WIP – almost getting there

This is the video of a bit more than half of the final presentation! Hopefully that is. Worked on the sound the last two days with the helpful Messrs Davies and Kirsop.

Please watch and give feedback and comments. What do you think?
(If you have an iPad please also watch it and let me know what you think!!)

(There are known issues with pauses and timing – I need to tighten this up in the next week.)

(There are also other known issues with my hands. Mein ganglion is rather anti social at the moment. )


visual identity for the project

I usually find it quite hard to begin with a cohesive visual identity for a project and not feel tied to a brand or identity that might no longer suit the project. Previous thoughts on title pages or brand are in this post.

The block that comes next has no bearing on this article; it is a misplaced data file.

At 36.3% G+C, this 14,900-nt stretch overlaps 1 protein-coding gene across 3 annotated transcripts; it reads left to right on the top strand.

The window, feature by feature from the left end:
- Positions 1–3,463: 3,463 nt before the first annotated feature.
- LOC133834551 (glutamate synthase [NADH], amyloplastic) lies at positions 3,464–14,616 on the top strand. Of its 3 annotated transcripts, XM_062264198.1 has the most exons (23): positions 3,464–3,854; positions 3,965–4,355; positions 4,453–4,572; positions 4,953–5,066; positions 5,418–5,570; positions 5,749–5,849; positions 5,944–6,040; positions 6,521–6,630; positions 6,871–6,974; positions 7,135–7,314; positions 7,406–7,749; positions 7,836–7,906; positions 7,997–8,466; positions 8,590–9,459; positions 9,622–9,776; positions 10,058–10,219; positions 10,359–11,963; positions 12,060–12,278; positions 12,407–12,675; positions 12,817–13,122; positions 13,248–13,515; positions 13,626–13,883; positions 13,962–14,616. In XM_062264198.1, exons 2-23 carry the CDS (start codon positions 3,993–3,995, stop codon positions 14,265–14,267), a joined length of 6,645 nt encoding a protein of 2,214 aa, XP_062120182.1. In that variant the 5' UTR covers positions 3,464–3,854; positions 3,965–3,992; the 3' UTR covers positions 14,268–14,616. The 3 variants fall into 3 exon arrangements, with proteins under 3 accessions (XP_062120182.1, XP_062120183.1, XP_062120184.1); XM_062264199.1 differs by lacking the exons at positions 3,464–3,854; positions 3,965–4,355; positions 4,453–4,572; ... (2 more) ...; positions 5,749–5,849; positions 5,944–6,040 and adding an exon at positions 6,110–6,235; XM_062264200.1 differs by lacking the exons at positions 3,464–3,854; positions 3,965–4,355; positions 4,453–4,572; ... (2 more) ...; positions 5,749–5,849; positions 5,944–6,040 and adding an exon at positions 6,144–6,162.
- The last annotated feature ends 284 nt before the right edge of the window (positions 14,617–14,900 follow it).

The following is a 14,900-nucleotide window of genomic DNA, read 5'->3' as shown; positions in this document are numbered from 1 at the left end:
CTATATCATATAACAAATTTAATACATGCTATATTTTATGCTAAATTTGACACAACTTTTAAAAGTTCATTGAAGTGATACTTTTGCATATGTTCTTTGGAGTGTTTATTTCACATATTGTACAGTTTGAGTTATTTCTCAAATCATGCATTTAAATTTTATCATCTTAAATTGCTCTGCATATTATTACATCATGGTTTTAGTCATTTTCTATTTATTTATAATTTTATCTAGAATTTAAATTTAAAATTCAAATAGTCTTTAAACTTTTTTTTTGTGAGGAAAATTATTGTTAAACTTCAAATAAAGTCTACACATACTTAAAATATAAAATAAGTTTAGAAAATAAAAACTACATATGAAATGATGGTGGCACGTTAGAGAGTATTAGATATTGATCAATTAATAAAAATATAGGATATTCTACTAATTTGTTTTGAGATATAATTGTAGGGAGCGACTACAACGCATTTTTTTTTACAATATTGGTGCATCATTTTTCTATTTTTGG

More iterations on an identity for the book, thinking about a symbol that might work and a font selection that could be cohesive across the entire book.

Experimenting with hexagons and suggestions of the infinite through repetition.



I think this is my current favourite: suggestive hexagons with Didot font.

Thinking about how it might look in color, and in a more Faber & Faber style:

(too James Bond?)

Thoughts? Which is the strongest? What is working and failing miserably?

Borges’ Labyrinths + Doctor Who – Part 2

Continuing my collection of the labyrinthine imagery contained in the new Doctor Who series…

Murillo suggested  that “each of Borges’ stories contains one or several variations of the labyrinth theme… the plan of a city, the sands of the desert, a spider web, a flaming pyre, and the dream state…” (‘The Labyrinths of Jorge Luis Borges’, 1959)

The opening of series six begins with a flaming pyre, beginning a confusing sequence of events in space and time.